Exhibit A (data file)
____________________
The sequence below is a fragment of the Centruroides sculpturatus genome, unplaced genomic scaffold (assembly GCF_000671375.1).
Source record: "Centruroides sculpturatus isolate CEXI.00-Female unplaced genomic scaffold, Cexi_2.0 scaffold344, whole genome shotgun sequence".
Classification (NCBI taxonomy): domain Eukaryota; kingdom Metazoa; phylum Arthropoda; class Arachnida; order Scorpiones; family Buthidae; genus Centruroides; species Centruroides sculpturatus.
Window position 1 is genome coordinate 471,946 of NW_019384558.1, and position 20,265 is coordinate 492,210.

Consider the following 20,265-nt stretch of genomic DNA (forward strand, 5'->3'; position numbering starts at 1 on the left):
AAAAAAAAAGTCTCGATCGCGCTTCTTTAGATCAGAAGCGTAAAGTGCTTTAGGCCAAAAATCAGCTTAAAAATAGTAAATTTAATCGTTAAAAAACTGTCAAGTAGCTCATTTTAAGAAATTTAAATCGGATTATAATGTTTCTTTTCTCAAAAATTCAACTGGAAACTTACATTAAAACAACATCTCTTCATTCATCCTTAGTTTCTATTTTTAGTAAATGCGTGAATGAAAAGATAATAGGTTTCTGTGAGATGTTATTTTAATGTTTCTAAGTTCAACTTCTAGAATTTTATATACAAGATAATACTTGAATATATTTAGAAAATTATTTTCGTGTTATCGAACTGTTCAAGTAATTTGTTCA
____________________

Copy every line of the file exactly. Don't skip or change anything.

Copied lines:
The sequence below is a fragment of the Centruroides sculpturatus genome, unplaced genomic scaffold (assembly GCF_000671375.1).
Source record: "Centruroides sculpturatus isolate CEXI.00-Female unplaced genomic scaffold, Cexi_2.0 scaffold344, whole genome shotgun sequence".
Classification (NCBI taxonomy): domain Eukaryota; kingdom Metazoa; phylum Arthropoda; class Arachnida; order Scorpiones; family Buthidae; genus Centruroides; species Centruroides sculpturatus.
Window position 1 is genome coordinate 471,946 of NW_019384558.1, and position 20,265 is coordinate 492,210.

Consider the following 20,265-nt stretch of genomic DNA (forward strand, 5'->3'; position numbering starts at 1 on the left):
AAAAAAAAAGTCTCGATCGCGCTTCTTTAGATCAGAAGCGTAAAGTGCTTTAGGCCAAAAATCAGCTTAAAAATAGTAAATTTAATCGTTAAAAAACTGTCAAGTAGCTCATTTTAAGAAATTTAAATCGGATTATAATGTTTCTTTTCTCAAAAATTCAACTGGAAACTTACATTAAAACAACATCTCTTCATTCATCCTTAGTTTCTATTTTTAGTAAATGCGTGAATGAAAAGATAATAGGTTTCTGTGAGATGTTATTTTAATGTTTCTAAGTTCAACTTCTAGAATTTTATATACAAGATAATACTTGAATATATTTAGAAAATTATTTTCGTGTTATCGAACTGTTCAAGTAATTTGTTCA